• Driving: If you’re driving with the windows down, the wind noise can reach damaging volumes in your ears and this is even more pertinent if you drive a convertible. And the risk becomes exponentially worse the longer you are exposed.
  • Routine use of power tools: Summer is an ideal time for home improvement projects. But power tools, in general, are typically quite loud. The more you utilize these tools, the more your hearing hazard increases.
  • Loud concerts: Concerts put your hearing at risk even if they are outdoor concerts. After all, these events are planned to be as loud as possible.

The volume level that’s regarded as where damage starts to happen is about 85 dB. The average hair dryer, blender, or lawnmower is around this volume. That’s important to be aware of because these sounds may not seem particularly noisy. But that doesn’t mean that such volumes won’t result in damage.

How can I prevent noise-related hearing loss?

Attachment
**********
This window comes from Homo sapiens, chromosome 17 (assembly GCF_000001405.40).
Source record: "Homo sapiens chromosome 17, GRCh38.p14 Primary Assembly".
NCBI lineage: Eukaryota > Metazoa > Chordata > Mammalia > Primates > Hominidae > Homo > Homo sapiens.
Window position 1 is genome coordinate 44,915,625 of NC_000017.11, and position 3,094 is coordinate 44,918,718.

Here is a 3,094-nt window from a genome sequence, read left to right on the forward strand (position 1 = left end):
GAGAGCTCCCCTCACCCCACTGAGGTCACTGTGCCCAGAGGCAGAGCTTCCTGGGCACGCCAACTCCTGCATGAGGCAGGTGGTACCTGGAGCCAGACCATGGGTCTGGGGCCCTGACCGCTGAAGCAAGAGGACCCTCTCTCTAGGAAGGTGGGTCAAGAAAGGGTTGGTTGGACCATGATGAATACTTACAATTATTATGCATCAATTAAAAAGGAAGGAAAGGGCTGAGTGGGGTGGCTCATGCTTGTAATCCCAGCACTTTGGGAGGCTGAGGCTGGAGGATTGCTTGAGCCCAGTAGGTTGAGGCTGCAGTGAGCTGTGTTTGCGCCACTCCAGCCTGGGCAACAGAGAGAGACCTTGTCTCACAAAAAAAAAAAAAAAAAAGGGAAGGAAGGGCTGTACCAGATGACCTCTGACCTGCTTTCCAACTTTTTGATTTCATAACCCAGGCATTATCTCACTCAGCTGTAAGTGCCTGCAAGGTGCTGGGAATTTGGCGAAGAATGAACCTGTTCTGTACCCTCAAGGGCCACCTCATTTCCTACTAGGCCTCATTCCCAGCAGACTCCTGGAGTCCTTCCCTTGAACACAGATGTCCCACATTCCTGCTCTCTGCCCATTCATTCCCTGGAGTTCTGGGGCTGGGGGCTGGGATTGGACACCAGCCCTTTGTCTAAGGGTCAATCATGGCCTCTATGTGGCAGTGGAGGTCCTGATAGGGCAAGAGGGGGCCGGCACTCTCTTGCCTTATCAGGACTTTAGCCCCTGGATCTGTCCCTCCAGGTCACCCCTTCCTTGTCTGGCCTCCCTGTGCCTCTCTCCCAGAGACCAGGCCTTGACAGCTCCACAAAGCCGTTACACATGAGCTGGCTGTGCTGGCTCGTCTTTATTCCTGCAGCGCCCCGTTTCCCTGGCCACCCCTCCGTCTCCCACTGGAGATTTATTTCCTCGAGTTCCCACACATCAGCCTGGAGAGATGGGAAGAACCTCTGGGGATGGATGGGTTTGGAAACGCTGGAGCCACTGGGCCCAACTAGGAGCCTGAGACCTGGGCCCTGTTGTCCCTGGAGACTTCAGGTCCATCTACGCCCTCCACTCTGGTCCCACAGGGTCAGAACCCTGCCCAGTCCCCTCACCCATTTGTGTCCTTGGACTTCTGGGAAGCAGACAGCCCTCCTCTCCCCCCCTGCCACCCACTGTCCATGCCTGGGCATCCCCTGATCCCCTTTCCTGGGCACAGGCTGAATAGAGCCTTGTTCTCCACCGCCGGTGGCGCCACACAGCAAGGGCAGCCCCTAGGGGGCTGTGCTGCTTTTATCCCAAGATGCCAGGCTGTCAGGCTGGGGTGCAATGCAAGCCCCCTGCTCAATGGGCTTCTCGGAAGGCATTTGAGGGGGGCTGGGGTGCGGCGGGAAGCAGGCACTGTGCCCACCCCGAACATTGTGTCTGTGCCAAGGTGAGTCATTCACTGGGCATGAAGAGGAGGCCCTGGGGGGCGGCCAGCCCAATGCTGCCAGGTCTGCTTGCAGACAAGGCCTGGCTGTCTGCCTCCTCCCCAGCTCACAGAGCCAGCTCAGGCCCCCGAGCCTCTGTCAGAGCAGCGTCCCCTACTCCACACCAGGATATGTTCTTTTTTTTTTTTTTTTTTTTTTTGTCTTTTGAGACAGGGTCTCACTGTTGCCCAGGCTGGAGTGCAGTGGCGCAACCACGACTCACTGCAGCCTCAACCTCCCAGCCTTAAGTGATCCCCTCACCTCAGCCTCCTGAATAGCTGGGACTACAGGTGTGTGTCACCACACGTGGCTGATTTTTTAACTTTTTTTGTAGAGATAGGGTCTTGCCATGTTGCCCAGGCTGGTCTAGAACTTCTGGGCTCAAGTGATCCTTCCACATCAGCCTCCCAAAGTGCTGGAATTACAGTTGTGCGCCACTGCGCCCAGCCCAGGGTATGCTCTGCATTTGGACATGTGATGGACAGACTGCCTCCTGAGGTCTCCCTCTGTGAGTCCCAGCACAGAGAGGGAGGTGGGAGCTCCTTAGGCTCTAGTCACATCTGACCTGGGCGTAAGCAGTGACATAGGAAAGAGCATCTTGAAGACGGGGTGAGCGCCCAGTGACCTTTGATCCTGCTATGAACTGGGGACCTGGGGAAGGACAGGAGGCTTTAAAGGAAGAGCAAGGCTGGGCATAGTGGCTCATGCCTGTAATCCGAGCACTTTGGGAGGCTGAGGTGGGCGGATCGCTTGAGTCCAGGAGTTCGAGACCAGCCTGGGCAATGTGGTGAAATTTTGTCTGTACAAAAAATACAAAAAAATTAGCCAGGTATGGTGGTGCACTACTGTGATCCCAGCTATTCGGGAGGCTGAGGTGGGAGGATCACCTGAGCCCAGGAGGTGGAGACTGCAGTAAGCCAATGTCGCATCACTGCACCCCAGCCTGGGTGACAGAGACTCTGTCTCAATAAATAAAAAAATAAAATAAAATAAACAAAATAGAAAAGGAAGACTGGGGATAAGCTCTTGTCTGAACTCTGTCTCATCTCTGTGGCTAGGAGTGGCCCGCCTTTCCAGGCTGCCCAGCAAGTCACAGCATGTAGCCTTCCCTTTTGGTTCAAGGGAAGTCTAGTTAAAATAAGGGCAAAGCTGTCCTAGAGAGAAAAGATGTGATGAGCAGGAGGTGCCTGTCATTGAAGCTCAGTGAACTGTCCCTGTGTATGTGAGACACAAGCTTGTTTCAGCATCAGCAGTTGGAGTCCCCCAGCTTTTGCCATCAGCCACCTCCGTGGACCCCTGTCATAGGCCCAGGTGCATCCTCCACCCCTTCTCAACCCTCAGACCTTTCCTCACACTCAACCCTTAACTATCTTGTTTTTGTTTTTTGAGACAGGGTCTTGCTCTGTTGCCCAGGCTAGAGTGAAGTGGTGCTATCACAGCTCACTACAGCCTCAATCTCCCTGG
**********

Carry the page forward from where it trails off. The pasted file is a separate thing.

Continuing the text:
Every year, millions of individuals are affected by hearing loss. Noise-induced hearing loss can happen at any age, unlike age-related hearing loss. That’s why prevention is so important. Here are some of the most practical prevention strategies:

  • Download a sound level detection app to your phone: You might be surprised at just how fast sounds can increase above that 85dB danger zone level. Even your earbuds and headphones can begin to do damage at these volume levels. You can become more conscious of when volume levels start to get too high by downloading a volume monitoring app for your cellphone.
  • Wear hearing protection: Keep a pair of ear plugs or ear muffs on hand in case you can’t or are not willing to avoid certain loud situations. When you are in settings that are too noisy, use this protection to your advantage. This can help prevent damage. Custom hearing protection devices personalized to your ears and your hearing can be especially effective.